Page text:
Cuba: Dawn Of A New Day
Cuba's Capitol building, a replica of the U.S. Congress, stands as a stark reminder of this moment in the country's history. Half of the building is restored, its glistening limestone exterior looking polished and new. The other half remains covered by scaffolding, or tarnished with the dust, grime and humidity of the past century. Old and new. Side by side. A promise of better things to come, but still burdened by the past.
Turning points. History is filled with moments in time when nothing that was will ever be the same again.
Cuba is at one of those pivotal moments. After 56 years of a revolution led by Fidel Castro, and 53 years of a human and commercial blockade with its neighbor, the United States, the doors to the island are swinging open.
Excitement about Cuba has never been higher. Television news crews, print media and radio outlets have run story after story speculating about the changes that are afoot in Havana. Conan O'Brien made history in February by becoming the first late-night TV host to film a show in Cuba since Jack Paar's visit in 1959. Information boards in the Miami International Airport brim with the word "Havana," and the 45-minute flight occurs several times every day.
The spark that ignited this fire was a prisoner exchange between the two countries in December. At the time, U.S. President Barack Obama announced the intention to thaw relations with Cuba. Many of these plans became law on January 16, loosening some of the restrictions on travellers. Americans can now send more money to people in Cuba. U.S. credit and debit cards are legal to use on the island. Limits on per-diems for authorized travellers have been removed. Authorized travellers can now return to the United States with a small amount of Cuban goods. Furthermore high-level talks have begun between American and Cuban leaders. An American Embassy is scheduled to open in Havana this year, an unmistakable and bold punctuation mark on the changing relations between these longtime adversarial countries. The change has not been as abrupt or as sweeping as many hoped, but the moves to date are an important symbolic gesture that has altered the landscape as well as everyone's expectations.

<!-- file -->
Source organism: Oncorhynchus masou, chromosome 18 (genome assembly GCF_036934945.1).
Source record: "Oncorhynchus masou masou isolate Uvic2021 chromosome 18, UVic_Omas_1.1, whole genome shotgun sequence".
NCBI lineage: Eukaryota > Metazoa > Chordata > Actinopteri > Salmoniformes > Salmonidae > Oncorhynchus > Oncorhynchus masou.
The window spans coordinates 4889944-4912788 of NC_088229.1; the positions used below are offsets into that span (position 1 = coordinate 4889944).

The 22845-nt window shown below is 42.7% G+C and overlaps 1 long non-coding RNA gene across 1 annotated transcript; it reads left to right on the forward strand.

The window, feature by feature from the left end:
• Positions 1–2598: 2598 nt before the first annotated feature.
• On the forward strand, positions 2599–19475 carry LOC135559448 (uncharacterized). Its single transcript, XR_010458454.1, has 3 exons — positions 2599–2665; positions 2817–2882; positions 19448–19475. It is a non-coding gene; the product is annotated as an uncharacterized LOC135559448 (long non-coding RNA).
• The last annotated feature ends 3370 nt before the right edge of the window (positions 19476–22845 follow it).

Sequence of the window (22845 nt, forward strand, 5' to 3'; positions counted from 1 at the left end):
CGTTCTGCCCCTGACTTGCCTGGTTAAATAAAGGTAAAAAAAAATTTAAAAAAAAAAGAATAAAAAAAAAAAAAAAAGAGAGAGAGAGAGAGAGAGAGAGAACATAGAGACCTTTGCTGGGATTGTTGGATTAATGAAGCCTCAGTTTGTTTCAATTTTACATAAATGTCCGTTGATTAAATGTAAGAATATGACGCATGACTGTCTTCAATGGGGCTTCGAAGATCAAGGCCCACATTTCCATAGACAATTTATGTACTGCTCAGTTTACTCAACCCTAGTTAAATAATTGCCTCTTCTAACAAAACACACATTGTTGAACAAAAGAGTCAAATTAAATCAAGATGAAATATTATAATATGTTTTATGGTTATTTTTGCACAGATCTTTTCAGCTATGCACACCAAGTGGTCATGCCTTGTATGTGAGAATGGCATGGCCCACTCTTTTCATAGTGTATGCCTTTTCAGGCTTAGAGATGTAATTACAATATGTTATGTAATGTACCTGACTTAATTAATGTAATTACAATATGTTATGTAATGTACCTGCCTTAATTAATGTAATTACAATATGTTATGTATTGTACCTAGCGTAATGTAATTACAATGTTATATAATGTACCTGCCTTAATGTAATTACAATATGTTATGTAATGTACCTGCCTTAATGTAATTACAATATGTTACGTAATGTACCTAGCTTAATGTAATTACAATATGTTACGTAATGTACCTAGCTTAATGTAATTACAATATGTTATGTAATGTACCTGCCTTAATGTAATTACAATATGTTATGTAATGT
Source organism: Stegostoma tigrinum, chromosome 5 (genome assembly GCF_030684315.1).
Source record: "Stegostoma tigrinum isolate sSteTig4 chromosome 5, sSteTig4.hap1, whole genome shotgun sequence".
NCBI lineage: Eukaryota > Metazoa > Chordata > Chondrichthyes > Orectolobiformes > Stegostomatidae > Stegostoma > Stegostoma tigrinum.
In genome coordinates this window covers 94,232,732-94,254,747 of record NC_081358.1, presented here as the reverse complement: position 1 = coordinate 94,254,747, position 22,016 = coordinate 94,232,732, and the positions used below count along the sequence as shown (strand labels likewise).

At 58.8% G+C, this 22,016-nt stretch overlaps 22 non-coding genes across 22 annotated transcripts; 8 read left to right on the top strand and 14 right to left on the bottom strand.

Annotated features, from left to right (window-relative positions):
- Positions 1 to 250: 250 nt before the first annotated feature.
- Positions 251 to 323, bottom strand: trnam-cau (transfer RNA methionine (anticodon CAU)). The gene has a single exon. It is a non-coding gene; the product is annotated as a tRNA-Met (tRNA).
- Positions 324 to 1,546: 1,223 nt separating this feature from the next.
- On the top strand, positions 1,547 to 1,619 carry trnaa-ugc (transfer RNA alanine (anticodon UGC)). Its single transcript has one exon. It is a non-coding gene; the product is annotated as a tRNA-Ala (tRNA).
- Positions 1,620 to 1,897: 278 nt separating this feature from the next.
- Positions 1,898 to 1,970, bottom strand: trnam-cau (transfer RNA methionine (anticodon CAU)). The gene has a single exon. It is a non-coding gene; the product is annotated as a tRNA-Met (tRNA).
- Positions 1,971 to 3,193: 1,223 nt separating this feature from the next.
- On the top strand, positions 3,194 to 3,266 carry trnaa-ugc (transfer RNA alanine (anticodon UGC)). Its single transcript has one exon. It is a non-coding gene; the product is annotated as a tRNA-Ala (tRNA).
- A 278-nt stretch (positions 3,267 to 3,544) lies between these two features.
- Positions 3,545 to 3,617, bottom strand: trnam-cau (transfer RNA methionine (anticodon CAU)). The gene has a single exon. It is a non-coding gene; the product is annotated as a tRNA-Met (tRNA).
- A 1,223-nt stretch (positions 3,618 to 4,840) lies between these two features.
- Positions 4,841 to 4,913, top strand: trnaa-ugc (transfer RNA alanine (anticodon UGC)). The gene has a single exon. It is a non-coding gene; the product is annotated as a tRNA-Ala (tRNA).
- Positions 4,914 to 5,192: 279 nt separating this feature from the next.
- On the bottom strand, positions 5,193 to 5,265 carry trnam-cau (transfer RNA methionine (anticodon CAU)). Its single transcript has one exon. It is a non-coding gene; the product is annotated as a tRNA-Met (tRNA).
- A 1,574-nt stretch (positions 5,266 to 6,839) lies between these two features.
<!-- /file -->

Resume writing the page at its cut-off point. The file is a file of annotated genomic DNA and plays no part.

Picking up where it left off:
Much remains to be done. The day of free travel to the island for most Americans remains in the future. While new regulations may allow travelers on direct authorized trips to return to the United States with a limited amount of Cuban goods, the products of Cuba—including its famous cigars—remain largely off-limits to those in the United States.
Still, the changes are happening, with or without the diplomatic moves. Cuba's past is nothing like what you will see if you visit Havana today. Hotels are full. Tour buses vie on the streets with the limited number of vehicles owned by Cuban residents. And, restaurants, both old and new, overflow with those same tourists, making reservations at the most popular and best eateries, now a must if you want to be assured a table.
Cigar Aficionado has been visiting Cuba for more than 22 years, and it was a visit to the island by editor and publisher Marvin R. Shanken in 1991 that inspired the publication's very creation. For the last five years, we have been to Cuba more than ever, so much that it has almost become a second home. In the midst of all these changes, we returned to Cuba yet again to create this comprehensive guide to visiting the island.
We have eaten repeatedly at some of Cuba's best restaurants to give you an updated account of the nation's evolving dining scene. We revisited Havana's hotels to check on the status of the existing properties to ensure that the level of service was up to standards, and even found a new spot that's worth a visit. We analyzed Havana's top-tier cigar stores and assessed their inventory to provide you with a guide to what is smoking best right now. We have full reports on how to invest in Cuba's dynamic and critically acclaimed art and how to enjoy Havana's surprisingly strong cocktail scene. We also list the finest places to hear the rhythm of a city that truly loves its music. We've reported on places that have proven their staying power, added places that show great promise, and deleted some places that have either closed or fallen victim to the heavy tourist tidal wave. Interspersed throughout these travel stories are tales of Cuba's past and present, including the day 100 years ago when Havana became the focus of the boxing world and the story of how O'Brien brought his brand of comedy to the streets of Cuba.
It is an exciting time in Havana. It truly feels like a turning point, with a new day coming.